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\(Author : \ Thomas\ Shores\), "\[IndentingNewLine]",
\(University\ of\ Nebraska\), "\[IndentingNewLine]",
\(Send\ comments\ \(to : \ tshores@math . unl . edu\)\)}], "Input",
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"We are going to illustrate the idea of a Markov chain by way of an \
example: Suppose two toothpaste companies compete for customers in a fixed \
market in which each customer uses either Brand A or Brand B. Suppose also \
that a market analysis shows that the buying habits of the customers fit the \
following pattern in the quarters that were analyzed: each quarter (three \
month period) 30% of A users will switch to B while the rest stay with A. \
Moreover, 40% of B users will switch to A in a given quarter, while the \
remaining B users will stay with B. If we assume that this pattern does not \
vary from quarter to quarter, we have an example of a Markov chain model. \n\n\
In tabular form: Switch from\n \
A B\n \
A 0.7 0.4\n\t\tSwitch to \n \
B 0.3 0.6\n \
\n Notice that if a",
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" are the fractions of the customers using A and B, respectively, in a \
given quarter, a",
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" and b",
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" the fractions of customers using A and B in the next quarter, then our \
hypotheses say that :\n\n\ta",
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".\n\nThere is a matrix multiplication lurking here, namely: \n{a",
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" to get the next state:"
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"The preceding example illustrates the basic ingredients of a Markov chain: \
first, every element of the system we are studying is in exactly one of a \
fixed number of states (in our example, each customer uses either A or B). \
Notice that in any given quarter, the system can be completely described by \
a ",
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"} (think of this as a column vector in this situation, so that \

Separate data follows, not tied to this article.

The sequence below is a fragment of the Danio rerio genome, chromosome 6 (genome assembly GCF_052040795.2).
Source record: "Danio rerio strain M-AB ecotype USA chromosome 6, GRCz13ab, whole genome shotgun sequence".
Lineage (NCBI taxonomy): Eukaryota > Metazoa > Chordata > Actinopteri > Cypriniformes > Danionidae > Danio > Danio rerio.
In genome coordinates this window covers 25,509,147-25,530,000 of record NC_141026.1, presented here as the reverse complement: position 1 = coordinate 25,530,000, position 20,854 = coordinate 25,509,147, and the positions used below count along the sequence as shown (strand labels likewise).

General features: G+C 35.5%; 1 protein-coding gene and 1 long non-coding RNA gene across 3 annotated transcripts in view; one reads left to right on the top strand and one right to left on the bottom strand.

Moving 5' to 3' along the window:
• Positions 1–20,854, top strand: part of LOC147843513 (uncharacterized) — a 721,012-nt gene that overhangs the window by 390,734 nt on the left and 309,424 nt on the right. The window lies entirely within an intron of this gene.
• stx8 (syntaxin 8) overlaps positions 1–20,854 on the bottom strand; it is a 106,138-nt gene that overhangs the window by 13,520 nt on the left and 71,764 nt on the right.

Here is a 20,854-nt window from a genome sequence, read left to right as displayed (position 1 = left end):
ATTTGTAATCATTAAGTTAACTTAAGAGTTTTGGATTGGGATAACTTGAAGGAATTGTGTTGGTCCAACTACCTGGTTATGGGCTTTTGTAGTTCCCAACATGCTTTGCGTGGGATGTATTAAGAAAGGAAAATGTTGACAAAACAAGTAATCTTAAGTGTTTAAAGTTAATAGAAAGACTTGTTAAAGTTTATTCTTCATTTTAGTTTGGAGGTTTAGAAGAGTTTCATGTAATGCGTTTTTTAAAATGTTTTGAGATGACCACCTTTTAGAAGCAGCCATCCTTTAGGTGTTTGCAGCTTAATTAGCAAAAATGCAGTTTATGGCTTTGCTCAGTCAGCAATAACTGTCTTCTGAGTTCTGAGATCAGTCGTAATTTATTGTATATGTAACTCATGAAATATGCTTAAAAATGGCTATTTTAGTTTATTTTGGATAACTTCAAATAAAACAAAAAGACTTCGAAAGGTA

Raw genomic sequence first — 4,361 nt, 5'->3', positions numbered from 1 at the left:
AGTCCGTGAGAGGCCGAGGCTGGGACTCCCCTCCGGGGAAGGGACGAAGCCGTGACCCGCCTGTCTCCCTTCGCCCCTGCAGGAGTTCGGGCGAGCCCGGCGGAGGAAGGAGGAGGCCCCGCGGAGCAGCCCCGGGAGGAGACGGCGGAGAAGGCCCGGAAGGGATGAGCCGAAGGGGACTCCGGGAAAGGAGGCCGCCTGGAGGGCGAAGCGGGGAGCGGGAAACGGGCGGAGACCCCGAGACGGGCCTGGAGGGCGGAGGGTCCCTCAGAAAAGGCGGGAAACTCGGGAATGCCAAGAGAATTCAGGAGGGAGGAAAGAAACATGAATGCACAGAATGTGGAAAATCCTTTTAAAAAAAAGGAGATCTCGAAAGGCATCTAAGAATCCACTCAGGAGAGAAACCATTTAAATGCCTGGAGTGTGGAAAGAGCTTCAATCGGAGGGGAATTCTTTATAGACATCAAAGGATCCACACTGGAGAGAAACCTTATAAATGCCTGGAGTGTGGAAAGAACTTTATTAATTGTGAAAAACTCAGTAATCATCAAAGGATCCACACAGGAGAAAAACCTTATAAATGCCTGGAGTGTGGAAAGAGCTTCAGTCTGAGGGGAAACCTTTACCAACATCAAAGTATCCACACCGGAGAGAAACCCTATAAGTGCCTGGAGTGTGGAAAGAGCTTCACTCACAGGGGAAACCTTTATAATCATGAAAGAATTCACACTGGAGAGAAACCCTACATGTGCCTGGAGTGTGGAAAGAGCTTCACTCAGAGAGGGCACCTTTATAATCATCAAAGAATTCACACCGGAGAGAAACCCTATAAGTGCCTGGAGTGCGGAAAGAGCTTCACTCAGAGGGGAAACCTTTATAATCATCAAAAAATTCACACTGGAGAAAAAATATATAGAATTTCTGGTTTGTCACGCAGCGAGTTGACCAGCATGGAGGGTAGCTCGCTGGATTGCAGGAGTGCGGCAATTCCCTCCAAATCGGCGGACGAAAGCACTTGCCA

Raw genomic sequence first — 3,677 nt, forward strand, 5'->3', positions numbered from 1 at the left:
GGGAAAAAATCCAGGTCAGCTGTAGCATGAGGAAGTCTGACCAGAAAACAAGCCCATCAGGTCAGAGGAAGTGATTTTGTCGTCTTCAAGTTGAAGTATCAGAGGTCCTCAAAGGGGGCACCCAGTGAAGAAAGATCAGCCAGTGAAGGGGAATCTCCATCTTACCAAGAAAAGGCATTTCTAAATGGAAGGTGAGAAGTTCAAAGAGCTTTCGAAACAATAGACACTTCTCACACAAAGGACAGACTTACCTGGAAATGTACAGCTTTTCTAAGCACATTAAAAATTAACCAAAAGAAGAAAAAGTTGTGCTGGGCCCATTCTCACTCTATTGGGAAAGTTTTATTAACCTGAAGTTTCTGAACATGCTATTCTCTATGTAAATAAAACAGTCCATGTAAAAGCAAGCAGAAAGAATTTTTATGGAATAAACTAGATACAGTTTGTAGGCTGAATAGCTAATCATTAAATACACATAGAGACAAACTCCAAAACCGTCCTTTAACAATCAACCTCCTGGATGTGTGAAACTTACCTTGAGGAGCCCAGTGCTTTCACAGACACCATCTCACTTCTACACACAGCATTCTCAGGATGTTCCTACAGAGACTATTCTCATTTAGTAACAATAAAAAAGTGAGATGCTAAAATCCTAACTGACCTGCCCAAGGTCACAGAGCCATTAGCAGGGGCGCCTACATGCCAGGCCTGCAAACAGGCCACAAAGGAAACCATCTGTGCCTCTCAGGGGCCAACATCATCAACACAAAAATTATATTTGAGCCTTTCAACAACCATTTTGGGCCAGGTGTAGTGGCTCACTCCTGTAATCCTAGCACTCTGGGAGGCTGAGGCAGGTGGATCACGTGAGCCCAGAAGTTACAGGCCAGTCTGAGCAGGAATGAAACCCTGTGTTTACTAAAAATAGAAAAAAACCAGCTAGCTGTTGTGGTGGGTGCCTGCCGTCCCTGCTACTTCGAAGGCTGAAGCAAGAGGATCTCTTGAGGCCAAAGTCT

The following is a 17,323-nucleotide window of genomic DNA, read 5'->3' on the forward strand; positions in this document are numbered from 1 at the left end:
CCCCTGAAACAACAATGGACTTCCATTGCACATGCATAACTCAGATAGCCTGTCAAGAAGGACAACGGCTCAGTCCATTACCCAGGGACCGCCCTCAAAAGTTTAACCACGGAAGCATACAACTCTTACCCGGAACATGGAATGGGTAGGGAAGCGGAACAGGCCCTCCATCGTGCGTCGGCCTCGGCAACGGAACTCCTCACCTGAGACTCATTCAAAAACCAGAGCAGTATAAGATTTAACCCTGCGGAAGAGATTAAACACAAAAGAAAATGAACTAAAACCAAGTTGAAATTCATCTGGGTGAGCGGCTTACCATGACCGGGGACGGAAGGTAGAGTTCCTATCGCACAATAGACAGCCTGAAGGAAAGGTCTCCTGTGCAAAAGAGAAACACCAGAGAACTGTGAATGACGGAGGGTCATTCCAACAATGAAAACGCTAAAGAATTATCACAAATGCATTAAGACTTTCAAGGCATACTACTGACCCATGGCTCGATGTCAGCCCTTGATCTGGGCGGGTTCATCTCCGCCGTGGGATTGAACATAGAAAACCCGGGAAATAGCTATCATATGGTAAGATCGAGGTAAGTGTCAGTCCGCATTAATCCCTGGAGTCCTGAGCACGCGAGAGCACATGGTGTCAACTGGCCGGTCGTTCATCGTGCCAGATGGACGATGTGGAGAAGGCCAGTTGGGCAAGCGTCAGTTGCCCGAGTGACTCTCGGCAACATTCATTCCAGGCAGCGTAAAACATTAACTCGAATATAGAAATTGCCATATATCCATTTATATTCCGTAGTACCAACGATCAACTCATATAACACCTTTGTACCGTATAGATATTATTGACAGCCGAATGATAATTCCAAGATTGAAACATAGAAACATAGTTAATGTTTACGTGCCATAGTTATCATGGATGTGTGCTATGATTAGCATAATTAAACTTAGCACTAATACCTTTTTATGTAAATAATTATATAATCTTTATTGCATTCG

multiplication by a 2",
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" the fraction of customers currently using B. Observe that the sum of \
these numbers must be 1. The second condition for a Markov chain model is \
that the transition from one state to the next state (in our case, the \
transition from the state in one quarter to the next) is effected by \
multiplying the current state vector by a fixed square matrix with this \
property: each column of the matrix is a state vector; this matrix is called \
the ",
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" of the system. The transition matrix of our example occurs in the \
preceding equation. \n\nOnce you have a transition matrix A for a Markov \
chain, it is very easy to predict what happens to a given state vector X \
after one period: the next state is simply A . X. \n\nIn fact, it is easy \
to extend this idea to any number of periods: The state vector X is \
transformed into A . A . ... . A . X after ",
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" periods, where the number of factors of A is ",
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".\nTry it out on our example: let's see what the distribution is three \
years later."
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"How about after ten? And what happens if we start with a different state? \
Something interesting is going on here.\n\t\nWhat seems to be happening is \
that no matter where we start, the states tend towards some common value. In \
other words, as we move along, multiplication by the matrix ",
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definition: a ",
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vector ",
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". Put another way, \n\t\n\t0 = v - a . v = (I - a) . v\n\t\nOf course, \
its important that we be able to find a steady state vector whose entries add \
up to 1 and are nonnegative; otherwise, the vector cannot be a \
\[OpenCurlyDoubleQuote]state'' for the Markov chain. Actually, it is \
sufficient that the entries of the vector be nonnegative with at least one \
positive entry, for then all we have to do is to divide the vector by the sum \
of its coordinates to get a state vector in the sense of Markov chains. For \
this, you are going to need a new command from ",
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", namely, NullSpace[I-a]. Try it. "
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StyleBox["Suppose we have the transition matrix A:\n ",
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all steady states for\n this matrix.\n (2) For the initial \
vectors x",
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periods. Do these vectors tend towards the steady state?\n \n \
\nRepeat the above exercise using the matrix B:\n \
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StyleBox[" \nUse the initial vectors above. Can you explain the \
results ?\n",
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